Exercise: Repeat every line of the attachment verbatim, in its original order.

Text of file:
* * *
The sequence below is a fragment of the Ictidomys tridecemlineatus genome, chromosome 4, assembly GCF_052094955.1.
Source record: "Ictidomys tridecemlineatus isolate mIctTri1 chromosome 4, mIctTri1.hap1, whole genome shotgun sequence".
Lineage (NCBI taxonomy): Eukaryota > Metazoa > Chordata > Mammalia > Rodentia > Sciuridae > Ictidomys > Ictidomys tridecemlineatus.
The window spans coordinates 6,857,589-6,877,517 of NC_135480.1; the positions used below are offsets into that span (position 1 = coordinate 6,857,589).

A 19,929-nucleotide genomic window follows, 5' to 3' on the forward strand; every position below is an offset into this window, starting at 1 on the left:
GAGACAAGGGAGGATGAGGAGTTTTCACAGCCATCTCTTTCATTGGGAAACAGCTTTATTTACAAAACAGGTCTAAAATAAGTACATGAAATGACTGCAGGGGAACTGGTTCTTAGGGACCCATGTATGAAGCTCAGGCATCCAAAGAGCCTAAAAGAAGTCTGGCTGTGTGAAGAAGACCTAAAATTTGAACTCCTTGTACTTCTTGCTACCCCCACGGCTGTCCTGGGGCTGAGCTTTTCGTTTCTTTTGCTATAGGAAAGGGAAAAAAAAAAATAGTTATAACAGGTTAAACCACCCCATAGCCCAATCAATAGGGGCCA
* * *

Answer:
The sequence below is a fragment of the Ictidomys tridecemlineatus genome, chromosome 4, assembly GCF_052094955.1.
Source record: "Ictidomys tridecemlineatus isolate mIctTri1 chromosome 4, mIctTri1.hap1, whole genome shotgun sequence".
Lineage (NCBI taxonomy): Eukaryota > Metazoa > Chordata > Mammalia > Rodentia > Sciuridae > Ictidomys > Ictidomys tridecemlineatus.
The window spans coordinates 6,857,589-6,877,517 of NC_135480.1; the positions used below are offsets into that span (position 1 = coordinate 6,857,589).

A 19,929-nucleotide genomic window follows, 5' to 3' on the forward strand; every position below is an offset into this window, starting at 1 on the left:
GAGACAAGGGAGGATGAGGAGTTTTCACAGCCATCTCTTTCATTGGGAAACAGCTTTATTTACAAAACAGGTCTAAAATAAGTACATGAAATGACTGCAGGGGAACTGGTTCTTAGGGACCCATGTATGAAGCTCAGGCATCCAAAGAGCCTAAAAGAAGTCTGGCTGTGTGAAGAAGACCTAAAATTTGAACTCCTTGTACTTCTTGCTACCCCCACGGCTGTCCTGGGGCTGAGCTTTTCGTTTCTTTTGCTATAGGAAAGGGAAAAAAAAAAATAGTTATAACAGGTTAAACCACCCCATAGCCCAATCAATAGGGGCCA